The Mortgage Bankers Association (MBA) reacted quickly to the publication yesterday of proposed rules governing Qualified Residential Mortgages (QRMs), the mortgages which will be exempt from the risk retention requirement of the Dodd-Frank Act.

In a statement released by MBA yesterday afternoon, President and CEO John A. Courson said that it would take time for the Association to fully evaluate the complexity of the hundreds of pages of regulations, but its first reaction was a "profound concern" about its impact on residential mortgage financing and "the nation's economy today and for generations to come."   

Courson cited the "rigid and highly prescriptive nature of the proposed rule," because such a narrow definition of the risk retention exemption would limit mortgage opportunities for qualified borrowers more than it would reduce the number of problems loans.  If enacted as proposed, Courson said, it would also reduce any role for independent mortgage banks and community lenders which, despite long histories as safe lenders may lack the balance sheets or capital to hold loans or reserve against risk.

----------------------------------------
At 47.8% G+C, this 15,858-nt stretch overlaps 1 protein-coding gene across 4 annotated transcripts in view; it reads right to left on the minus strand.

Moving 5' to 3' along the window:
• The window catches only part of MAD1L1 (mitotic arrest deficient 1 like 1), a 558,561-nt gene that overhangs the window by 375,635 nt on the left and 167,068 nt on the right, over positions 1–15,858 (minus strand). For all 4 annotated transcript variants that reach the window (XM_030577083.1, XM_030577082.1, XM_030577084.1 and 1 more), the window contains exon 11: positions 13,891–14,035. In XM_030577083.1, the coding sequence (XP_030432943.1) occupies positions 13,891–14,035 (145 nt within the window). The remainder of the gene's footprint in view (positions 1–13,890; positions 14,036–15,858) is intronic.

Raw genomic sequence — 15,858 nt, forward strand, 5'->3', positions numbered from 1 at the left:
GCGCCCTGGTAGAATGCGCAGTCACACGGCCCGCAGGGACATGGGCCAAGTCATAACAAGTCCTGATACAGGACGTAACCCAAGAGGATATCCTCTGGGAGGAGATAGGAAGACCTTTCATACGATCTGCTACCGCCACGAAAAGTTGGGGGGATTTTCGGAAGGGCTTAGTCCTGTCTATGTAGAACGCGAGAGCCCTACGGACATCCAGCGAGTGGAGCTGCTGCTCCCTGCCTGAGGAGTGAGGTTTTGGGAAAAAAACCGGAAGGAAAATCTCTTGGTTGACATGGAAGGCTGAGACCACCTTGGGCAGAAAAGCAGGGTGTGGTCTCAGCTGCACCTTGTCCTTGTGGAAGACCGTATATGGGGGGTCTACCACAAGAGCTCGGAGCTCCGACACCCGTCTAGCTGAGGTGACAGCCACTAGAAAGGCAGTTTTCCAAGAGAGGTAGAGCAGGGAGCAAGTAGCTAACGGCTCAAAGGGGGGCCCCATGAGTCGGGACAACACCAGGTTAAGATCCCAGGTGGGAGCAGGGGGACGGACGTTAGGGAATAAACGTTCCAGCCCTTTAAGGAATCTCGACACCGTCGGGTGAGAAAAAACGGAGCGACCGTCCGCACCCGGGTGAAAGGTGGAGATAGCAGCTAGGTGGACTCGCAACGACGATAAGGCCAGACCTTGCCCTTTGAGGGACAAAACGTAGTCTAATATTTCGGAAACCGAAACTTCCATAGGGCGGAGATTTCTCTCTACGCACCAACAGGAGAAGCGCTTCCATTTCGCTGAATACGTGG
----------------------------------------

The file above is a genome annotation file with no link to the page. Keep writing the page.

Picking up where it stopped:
The regulations require specific underwriting standards including maximum front-end and back-end debt-to-income rations of 28 percent and 36 percent respectively, a loan-to-value ratio of 80 percent for purchase mortgages and 75 percent for refinances and credit restrictions including an absence of 60-day delinquencies for a two year period prior to the loan. MBA said that, while these factors can be accurate predictors of loan performance, they should not each be considered in isolation and the rule should allow for flexibility in interpreting each of the component parts.

The exemption for loans sold to Fannie Mae and Freddie Mac will help to ensure liquidity in the market, however MBA says it will do little to shrink the government's footprint in the housing finance system and could slow the return of the private secondary mortgage market.

The Association also takes issue with the inclusion of mortgage servicing standards in the proposed regulation saying that it should be the subject of a separate discussion and rulemaking.

Courson said that the association was pleased to see risk retention applied to all asset-backed securities including those secured by automobiles and commercial business loans and that each has been provided multiple options in the allocation of retained risk.  The statement specifically mentions the 5 percent vertical slice applied to commercial mortgage-back securities (CMBS,) but Courson goes on to say that given the complex provisions of the rule and its impact on the CMBS market the Association plans to seek clarification of the rule on commercial loans that will be eligible for a reduction in the 5 percent retained risk to ensure that terminology and eligibility requirements are consistent with industry norms and practices.